James Meekings calls for British Business Bank to plug the gap, with EIB funding plans likely to fall through.
The Business, Innovation and Skill select committee quizzed a panel of small business funders yesterday, in an exchange which featured Funding Circle Co-Founder James Meekings. The subject of Britain’s decision to leave the EU was foremost in the minds of participants. Meekings told the committee that Funding Circle’s planned programme with the European Investment Bank (EIB) is now “very unlikely” to continue. “The programme is at risk,” said Meekings. “If I’m honest, I think that it’s very unlikely to happen now. Who knows? We obviously want it to happen.”
The EIB agreed to invest £100m into UK SMEs through the Funding Circle platform last week, alongside a £25m investment in the Funding Circle SME Income Fund from the European Investment Fund (EIF). Funding Circle has confirmed that these agreements will not be affected by the Leave vote. However, Meekings said that the initial investment was intended to form the start of a “multi-billion pound programme to get more funds into UK businesses”. It is the future of this programme which is now in doubt.
Meekings sees the British government, and the medium of the British Business Bank (BBB), as the solution. “We think during this time of uncertainty that what the British government should be doing is backing small businesses,” said Meekings. He argued that Funding Circle – and indeed other alternative finance platforms – allow for large sums of state money to be invested quickly and efficiently in small businesses. Funding Circle has received £60m in BBB money to date. Meekings is now calling for that figure to be upped.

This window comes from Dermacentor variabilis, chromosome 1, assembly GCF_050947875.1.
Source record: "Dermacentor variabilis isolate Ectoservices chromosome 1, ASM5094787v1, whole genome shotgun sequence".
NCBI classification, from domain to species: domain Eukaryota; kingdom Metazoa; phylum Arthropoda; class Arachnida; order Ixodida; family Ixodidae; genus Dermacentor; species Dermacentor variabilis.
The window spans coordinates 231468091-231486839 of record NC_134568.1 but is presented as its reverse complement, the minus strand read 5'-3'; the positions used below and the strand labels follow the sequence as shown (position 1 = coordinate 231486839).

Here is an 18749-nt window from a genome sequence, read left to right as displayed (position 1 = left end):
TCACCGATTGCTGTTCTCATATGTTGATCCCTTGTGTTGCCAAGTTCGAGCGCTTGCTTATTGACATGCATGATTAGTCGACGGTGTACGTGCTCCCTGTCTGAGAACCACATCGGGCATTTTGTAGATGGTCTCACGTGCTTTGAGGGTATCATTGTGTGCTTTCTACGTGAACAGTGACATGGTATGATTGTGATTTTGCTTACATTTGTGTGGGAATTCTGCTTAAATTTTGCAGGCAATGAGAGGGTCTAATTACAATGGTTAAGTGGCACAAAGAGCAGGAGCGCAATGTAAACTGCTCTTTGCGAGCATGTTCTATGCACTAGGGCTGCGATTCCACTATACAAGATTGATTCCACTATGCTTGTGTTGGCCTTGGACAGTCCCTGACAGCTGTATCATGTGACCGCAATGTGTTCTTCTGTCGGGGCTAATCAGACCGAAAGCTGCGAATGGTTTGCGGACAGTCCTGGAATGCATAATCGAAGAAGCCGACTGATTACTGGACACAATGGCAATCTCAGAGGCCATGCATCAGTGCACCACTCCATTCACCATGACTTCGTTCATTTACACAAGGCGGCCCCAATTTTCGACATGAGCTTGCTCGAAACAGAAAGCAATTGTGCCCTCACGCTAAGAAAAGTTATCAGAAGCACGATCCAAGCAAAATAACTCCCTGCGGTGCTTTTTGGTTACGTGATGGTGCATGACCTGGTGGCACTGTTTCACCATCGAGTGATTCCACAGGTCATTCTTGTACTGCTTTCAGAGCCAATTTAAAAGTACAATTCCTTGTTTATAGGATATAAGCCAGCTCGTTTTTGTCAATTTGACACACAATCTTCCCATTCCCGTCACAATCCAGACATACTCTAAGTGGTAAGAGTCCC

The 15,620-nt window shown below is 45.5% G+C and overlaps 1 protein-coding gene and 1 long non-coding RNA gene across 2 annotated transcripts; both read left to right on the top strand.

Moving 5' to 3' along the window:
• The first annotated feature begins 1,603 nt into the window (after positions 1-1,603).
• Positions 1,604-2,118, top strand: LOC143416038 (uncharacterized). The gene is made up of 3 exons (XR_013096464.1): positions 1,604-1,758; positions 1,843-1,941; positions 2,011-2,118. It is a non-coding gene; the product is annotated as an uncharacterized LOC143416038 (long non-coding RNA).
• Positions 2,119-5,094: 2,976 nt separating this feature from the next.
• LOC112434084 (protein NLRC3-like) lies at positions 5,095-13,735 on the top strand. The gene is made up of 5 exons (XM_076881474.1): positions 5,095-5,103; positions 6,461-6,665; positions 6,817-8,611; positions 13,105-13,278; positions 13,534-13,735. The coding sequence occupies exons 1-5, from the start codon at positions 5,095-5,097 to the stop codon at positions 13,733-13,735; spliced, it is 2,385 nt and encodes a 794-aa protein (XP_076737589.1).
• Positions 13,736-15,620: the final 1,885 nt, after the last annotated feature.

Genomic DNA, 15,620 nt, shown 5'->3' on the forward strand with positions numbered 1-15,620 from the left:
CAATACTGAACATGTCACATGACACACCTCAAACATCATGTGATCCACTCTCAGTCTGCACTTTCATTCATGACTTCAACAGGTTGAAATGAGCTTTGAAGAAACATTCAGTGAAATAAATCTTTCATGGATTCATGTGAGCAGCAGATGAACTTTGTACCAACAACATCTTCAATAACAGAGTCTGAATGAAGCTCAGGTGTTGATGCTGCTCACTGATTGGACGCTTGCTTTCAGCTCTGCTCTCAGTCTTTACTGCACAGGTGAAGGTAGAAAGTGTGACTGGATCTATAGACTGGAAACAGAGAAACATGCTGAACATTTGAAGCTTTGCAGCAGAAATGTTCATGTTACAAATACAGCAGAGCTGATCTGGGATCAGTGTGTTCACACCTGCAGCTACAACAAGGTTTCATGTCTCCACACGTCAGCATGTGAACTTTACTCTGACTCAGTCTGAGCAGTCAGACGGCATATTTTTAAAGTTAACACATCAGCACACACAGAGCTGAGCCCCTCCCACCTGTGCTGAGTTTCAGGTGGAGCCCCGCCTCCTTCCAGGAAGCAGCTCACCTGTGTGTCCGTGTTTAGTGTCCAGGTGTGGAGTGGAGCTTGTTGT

Chris Hulatt, CFO and Founder of Octopus Investments, was also quizzed by the panel. He said that we might well also see the EIF pulling back from supporting aspiring UK venture capital funds in the wake of the Brexit vote, and that the UK government may need to step up to help plug this gap. The EIF has often acted to cornerstone VC funds in the past.
Brexit also reared its head in relation to both Funding Circle and Octopus’ workforces. Hulatt said that 30-40% of the CEOs of Octopus’ investee companies are from outside of the UK. The Leave vote casts doubt on whether such entrepreneurs will continue to gravitate towards the UK. Furthermore, he stated that 90% those investee companies’ tech teams are made up of people from the EU. Meekings said that 50% of Funding Circle’s tech team is made up of EU nationals. Both he and Hulatt called for guidance from government over this potential risk to their businesses.
The UK alternative finance sector came out strongly in favour of the Remain campaign prior to last Thursday’s vote. In the aftermath of the result, the general sentiment was one of “business as usual”, although the words “disaster” and “national economic self-harm” were also banded around by some.
AltFi is returning to Amsterdam for its second annual Summit in the city. The inaugural event last year was a roaring success, with key figures from across Continental Europe's alternative finance and digital banking sectors highlighted. These included Jeroen Broekema, managing director of Funding Circle Netherlands, and Mieke van Engelen, head of innovative partnerships at ABN AMRO's standalone lending platform, New10.